Israel's Barak floats partial, unilateral West Bank pullback
JERUSALEM (Reuters) - Israel should pull out unilaterally from much of the occupied West Bank if a peace deal with the Palestinians remains out of reach, Defence Minister Ehud Barak said in an interview published on Monday.
The proposal by Barak, who leads a tiny political party that surveys suggest might not win a single parliamentary seat in any new election, was swiftly shot down by a deputy to Prime Minister Benjamin Netanyahu.
"It would be preferable to reach an agreement with the Palestinians but, if that doesn't work, practical actions should be taken to begin a disengagement," Barak told Israel Hayom, a right-wing newspaper supportive of Netanyahu.
Israeli-Palestinian peace talks collapsed in 2010 over settlement building in the West Bank, territory Israel captured in a 1967 Middle East war that Palestinians seek, along with the Gaza Strip, for a future state.
Under Barak's plan, dozens of small settlements spread across wide areas of the West Bank would be evacuated unilaterally, with residents receiving financial compensation and new homes either in other settlements or within Israel.
The major settlement blocs that are home to most of the 350,000 settlers in the West Bank, built on narrower tracts of land closer to Israel, would remain under Israeli control - an idea floated by previous governments and rejected by Palestinian leaders.
"The time has come to make a decision stemming not only from ideology and a gut feeling but also from a cold reading of reality," Barak said.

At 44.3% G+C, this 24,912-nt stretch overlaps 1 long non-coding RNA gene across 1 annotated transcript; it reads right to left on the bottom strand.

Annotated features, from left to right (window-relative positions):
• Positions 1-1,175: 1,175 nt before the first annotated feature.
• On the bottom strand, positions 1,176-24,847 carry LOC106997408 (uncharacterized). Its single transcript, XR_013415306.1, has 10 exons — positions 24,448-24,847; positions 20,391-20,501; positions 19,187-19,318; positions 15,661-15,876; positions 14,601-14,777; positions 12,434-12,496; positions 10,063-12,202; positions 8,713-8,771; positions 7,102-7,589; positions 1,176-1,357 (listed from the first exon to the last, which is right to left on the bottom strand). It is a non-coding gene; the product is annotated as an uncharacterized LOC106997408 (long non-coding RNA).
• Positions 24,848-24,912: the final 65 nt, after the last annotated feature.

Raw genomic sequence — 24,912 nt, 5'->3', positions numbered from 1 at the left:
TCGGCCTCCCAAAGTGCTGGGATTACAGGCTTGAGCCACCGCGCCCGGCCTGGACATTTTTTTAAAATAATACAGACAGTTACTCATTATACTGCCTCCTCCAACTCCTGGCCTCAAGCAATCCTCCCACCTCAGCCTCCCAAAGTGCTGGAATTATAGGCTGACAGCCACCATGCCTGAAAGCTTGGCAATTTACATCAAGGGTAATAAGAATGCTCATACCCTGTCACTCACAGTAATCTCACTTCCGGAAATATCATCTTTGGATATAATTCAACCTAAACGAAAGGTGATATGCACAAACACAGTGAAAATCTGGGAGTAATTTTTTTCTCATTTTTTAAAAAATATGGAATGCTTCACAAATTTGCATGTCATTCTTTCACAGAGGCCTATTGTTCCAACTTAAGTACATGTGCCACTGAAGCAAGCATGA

Deputy Prime Minister Dan Meridor, commenting on Barak's proposal, said there was "no way" Israel would pull out of the West Bank, where 120 settlements have been built, without a peace agreement.
"We cannot turn (the West Bank city of) Ramallah into Gaza ... It would mean immediate war and bloodshed. The army has to stay there until there is an agreement," Meridor said.
Netanyahu has said Israel is willing to make "painful compromises" for peace that require giving up "parts of the ancestral Jewish homeland".
But like Barak, he has balked at returning to lines that existed before the 1967 conflict, effectively ruling out a withdrawal from all of the West Bank, where 2.5 million Palestinians live.
Netanyahu has been a strong critic of Israel's unilateral pullout in 2005 from the Gaza Strip, an enclave seized two years later by Hamas Islamists opposed to the existence of the Jewish state.
Barak, who as Labour Party leader traditionally took a more dovish line than Netanyahu on peace issues, now heads the small Atzmaut party in the prime minister's pro-settler governing coalition.
Atzmaut has five seats in the 120-member Knesset. Its poor showing in opinion polls has raised speculation that Barak could launch initiatives to boost his party's profile and try to win the support of centrist voters.
Disagreement within Netanyahu's coalition over the annual state budget, which must be passed by March, has prompted suggestions that the next election, due by October 2013, could be brought forward.
(Editing by Kevin Liffey)
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